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Commercial buildings account for roughly half of our nation’s overall energy consumption. Since our founding, The Alliance Center (TAC) has explored ways to reduce the building sector’s contribution to our nation’s greenhouse gas emissions by serving as a model for high-performance building innovation.

We are thrilled to be piloting the Direct Current (DC) Microgrid Project as another way for buildings to reduce their negative impact on climate change. Our Direct Current (DC) Microgrid Project is a way for our building to reduce our negative impact on climate change. The microgrid makes it possible for us to take energy directly from our energy generators and use it to power our building. While typically energy from generators like solar panels has to be converted from DC to Alternate Current (AC) and back again, the microgrid removes the need for all this converting.

The solar panels are on our roof, the highly-efficient batteries are in our basement, and the necessary equipment to power DC lights and plugs are in our first-floor suite… but why DC?

WHY DIRECT CURRENT?

Direct Current (DC) technologies open the possibility to:

  • Save Energy and Money. Many pieces of equipment (LED lights, mechanical components, laptops, TVs, etc.) are native to direct current.  That hot bulky thing on your laptops power cord is converting alternating current (from the grid) to direct current.  That heat is the energy lost from the conversion, so removing the need for these adaptors/conversion reduces the energy consumed.  This saves energy, money and greenhouse gases generated from our electrical grid.
  • Provide Resiliency.  A DC Microgrid can keep key systems operational during power outages or issues with the wider electrical grid.  This offers benefits for both short term interruptions as well as larger scale outages (natural disasters, severe storms, terrorist attacks, etc).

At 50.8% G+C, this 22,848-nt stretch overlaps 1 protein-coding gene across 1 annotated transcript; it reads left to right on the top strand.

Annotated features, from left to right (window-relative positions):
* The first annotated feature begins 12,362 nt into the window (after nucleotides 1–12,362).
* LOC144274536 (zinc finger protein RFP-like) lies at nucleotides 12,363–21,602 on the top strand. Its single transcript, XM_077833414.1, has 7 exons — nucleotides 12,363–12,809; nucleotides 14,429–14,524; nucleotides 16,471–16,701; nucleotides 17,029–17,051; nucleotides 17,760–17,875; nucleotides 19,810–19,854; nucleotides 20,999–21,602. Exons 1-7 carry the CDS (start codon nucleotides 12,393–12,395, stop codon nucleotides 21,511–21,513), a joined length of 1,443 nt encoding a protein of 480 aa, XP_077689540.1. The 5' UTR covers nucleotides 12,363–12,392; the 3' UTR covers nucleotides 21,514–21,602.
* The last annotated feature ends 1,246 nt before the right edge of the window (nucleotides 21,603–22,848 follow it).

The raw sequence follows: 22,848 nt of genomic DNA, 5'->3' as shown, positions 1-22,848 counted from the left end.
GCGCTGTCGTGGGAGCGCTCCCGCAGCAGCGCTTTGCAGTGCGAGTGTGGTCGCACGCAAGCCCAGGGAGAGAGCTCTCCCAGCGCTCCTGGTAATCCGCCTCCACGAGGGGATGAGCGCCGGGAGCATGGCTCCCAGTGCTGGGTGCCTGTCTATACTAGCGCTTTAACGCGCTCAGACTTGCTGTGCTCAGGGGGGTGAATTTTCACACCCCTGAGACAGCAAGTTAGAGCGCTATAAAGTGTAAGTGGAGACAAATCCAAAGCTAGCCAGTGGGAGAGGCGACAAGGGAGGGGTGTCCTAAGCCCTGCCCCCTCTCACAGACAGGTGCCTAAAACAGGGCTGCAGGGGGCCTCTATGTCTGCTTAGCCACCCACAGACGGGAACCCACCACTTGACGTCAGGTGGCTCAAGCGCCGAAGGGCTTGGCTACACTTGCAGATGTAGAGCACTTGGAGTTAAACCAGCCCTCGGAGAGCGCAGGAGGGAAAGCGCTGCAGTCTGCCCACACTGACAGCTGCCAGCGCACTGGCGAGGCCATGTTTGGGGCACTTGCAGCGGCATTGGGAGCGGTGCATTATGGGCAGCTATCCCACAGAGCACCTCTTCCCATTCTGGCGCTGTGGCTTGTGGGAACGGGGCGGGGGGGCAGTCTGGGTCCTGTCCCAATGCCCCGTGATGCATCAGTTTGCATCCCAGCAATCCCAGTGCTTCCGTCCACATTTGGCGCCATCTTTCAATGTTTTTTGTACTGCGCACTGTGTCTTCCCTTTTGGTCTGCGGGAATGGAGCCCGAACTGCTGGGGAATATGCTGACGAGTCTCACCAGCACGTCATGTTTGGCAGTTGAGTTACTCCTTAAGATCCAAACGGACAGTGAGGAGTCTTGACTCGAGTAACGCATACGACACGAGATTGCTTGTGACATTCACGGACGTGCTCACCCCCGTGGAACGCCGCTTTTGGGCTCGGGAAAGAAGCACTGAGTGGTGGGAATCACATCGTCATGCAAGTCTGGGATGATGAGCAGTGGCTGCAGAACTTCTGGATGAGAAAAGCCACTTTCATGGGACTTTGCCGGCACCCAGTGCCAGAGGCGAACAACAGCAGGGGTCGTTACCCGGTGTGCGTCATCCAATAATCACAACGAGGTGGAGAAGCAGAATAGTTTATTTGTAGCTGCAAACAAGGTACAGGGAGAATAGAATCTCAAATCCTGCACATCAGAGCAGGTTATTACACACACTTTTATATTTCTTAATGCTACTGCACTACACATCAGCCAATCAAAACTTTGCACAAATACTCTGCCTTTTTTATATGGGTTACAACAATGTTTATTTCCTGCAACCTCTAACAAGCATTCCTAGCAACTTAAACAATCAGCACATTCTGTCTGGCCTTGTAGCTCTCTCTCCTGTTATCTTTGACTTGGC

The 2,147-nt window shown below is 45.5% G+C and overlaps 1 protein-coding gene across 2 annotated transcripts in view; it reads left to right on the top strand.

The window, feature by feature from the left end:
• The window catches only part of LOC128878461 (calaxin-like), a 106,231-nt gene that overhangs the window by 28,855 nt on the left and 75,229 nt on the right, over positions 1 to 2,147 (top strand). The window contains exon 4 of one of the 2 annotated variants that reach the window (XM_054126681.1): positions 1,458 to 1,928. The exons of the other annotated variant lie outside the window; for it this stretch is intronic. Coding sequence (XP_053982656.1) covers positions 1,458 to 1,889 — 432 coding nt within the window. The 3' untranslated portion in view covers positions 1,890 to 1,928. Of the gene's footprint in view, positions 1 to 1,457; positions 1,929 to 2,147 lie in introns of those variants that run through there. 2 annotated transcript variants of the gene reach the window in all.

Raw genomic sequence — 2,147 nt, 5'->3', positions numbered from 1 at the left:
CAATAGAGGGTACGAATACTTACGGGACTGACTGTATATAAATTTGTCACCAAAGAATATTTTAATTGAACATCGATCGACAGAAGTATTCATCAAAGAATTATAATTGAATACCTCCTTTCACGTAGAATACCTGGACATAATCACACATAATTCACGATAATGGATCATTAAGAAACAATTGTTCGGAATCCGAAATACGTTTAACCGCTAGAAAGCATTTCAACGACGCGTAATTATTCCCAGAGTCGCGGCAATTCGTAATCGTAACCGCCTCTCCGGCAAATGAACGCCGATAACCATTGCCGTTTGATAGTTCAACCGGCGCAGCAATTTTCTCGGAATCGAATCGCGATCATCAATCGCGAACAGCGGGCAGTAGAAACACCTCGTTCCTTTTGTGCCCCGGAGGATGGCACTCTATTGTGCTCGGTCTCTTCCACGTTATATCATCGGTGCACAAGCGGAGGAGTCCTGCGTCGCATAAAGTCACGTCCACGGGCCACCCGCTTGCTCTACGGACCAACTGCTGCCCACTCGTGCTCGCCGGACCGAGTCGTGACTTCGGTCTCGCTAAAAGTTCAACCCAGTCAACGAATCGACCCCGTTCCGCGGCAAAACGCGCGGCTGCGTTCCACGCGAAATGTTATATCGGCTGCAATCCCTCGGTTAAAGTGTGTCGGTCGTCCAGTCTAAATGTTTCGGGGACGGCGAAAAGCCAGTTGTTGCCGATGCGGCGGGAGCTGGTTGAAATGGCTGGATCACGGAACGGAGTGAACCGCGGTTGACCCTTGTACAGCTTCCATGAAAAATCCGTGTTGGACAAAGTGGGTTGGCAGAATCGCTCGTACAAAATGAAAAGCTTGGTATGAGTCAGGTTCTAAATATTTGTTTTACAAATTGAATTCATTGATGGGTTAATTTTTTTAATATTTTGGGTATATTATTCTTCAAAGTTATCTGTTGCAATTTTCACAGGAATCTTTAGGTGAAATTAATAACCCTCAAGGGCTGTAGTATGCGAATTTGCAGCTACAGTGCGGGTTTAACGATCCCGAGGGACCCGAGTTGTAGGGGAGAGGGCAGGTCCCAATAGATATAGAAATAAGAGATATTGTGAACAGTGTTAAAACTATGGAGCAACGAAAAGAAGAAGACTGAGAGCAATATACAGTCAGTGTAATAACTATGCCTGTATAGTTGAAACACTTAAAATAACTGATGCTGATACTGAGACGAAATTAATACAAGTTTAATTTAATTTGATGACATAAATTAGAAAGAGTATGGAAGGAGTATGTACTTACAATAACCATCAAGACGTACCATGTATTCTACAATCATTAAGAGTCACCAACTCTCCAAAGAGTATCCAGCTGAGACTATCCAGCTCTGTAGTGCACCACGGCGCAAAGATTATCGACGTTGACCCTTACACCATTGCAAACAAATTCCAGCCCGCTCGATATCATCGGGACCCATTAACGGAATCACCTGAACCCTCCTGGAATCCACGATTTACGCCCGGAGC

GOALS FOR OUR
DC MICROGRID PROJECT

While DC microgrids have significant potential, questions remain before they can scale in the commercial building sector.  For example, native DC equipment currently comprises over 50 percent of a building’s energy usage, while reported energy savings from DC distribution varies by up to 40 percent.

We are piloting DC microgrid technology and collaborating with industry thought leaders to highlight the barriers to and potential of the adoption of DC Microgrids in the commercial building sector.

We are specifically working with our partners to:

  • Field test DC distribution equipment to provide the wider market with the real world data needed to evaluate the potential of deploying DC microgrids
  • Identify the technical and operational limitations preventing the wider adoption of DC distribution.
  • Provide a real-world test of a DC Microgrid’s actual efficiency gains and corresponding energy savings going straight from DC generation (solar in our case) to native DC equipment

PROJECT MILESTONES

  • Early Discussions – 2014
  • Collaboration efforts begin – 2015
  • DC installation design efforts begin – 2015
  • Data collection begins for AC network for baseline comparisons – 2016
  • Formal plans submitted to City of Denver – 2016
  • Construction begins – August 2017
  • System testing begins – December 2017 (ongoing)
  • System operational and collecting data – Upcoming

Please stay tuned! We will be sharing more information about the project and our findings in the coming months.